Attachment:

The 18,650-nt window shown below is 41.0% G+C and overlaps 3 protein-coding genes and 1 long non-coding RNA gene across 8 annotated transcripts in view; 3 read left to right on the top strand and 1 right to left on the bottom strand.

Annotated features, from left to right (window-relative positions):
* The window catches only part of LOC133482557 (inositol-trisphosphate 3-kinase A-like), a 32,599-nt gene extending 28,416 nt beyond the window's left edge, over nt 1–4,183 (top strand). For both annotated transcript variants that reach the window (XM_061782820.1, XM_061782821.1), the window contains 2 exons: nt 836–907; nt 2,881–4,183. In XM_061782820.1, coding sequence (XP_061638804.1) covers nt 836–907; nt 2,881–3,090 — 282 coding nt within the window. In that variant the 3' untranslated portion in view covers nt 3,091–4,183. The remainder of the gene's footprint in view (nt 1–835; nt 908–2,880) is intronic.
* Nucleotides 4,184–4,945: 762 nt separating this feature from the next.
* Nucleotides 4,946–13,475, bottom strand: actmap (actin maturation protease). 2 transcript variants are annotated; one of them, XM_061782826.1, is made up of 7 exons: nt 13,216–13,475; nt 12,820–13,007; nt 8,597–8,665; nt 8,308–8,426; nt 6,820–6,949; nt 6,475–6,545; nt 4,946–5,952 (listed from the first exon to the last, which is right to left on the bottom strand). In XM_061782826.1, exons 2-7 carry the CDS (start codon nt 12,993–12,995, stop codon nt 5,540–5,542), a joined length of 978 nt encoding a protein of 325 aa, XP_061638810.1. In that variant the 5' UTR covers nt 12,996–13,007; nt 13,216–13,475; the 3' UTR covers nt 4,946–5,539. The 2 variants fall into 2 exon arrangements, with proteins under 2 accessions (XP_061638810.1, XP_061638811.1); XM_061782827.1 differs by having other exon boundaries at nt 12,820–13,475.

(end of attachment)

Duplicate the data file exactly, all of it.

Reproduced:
The 18,650-nt window shown below is 41.0% G+C and overlaps 3 protein-coding genes and 1 long non-coding RNA gene across 8 annotated transcripts in view; 3 read left to right on the top strand and 1 right to left on the bottom strand.

Annotated features, from left to right (window-relative positions):
* The window catches only part of LOC133482557 (inositol-trisphosphate 3-kinase A-like), a 32,599-nt gene extending 28,416 nt beyond the window's left edge, over nt 1–4,183 (top strand). For both annotated transcript variants that reach the window (XM_061782820.1, XM_061782821.1), the window contains 2 exons: nt 836–907; nt 2,881–4,183. In XM_061782820.1, coding sequence (XP_061638804.1) covers nt 836–907; nt 2,881–3,090 — 282 coding nt within the window. In that variant the 3' untranslated portion in view covers nt 3,091–4,183. The remainder of the gene's footprint in view (nt 1–835; nt 908–2,880) is intronic.
* Nucleotides 4,184–4,945: 762 nt separating this feature from the next.
* Nucleotides 4,946–13,475, bottom strand: actmap (actin maturation protease). 2 transcript variants are annotated; one of them, XM_061782826.1, is made up of 7 exons: nt 13,216–13,475; nt 12,820–13,007; nt 8,597–8,665; nt 8,308–8,426; nt 6,820–6,949; nt 6,475–6,545; nt 4,946–5,952 (listed from the first exon to the last, which is right to left on the bottom strand). In XM_061782826.1, exons 2-7 carry the CDS (start codon nt 12,993–12,995, stop codon nt 5,540–5,542), a joined length of 978 nt encoding a protein of 325 aa, XP_061638810.1. In that variant the 5' UTR covers nt 12,996–13,007; nt 13,216–13,475; the 3' UTR covers nt 4,946–5,539. The 2 variants fall into 2 exon arrangements, with proteins under 2 accessions (XP_061638810.1, XP_061638811.1); XM_061782827.1 differs by having other exon boundaries at nt 12,820–13,475.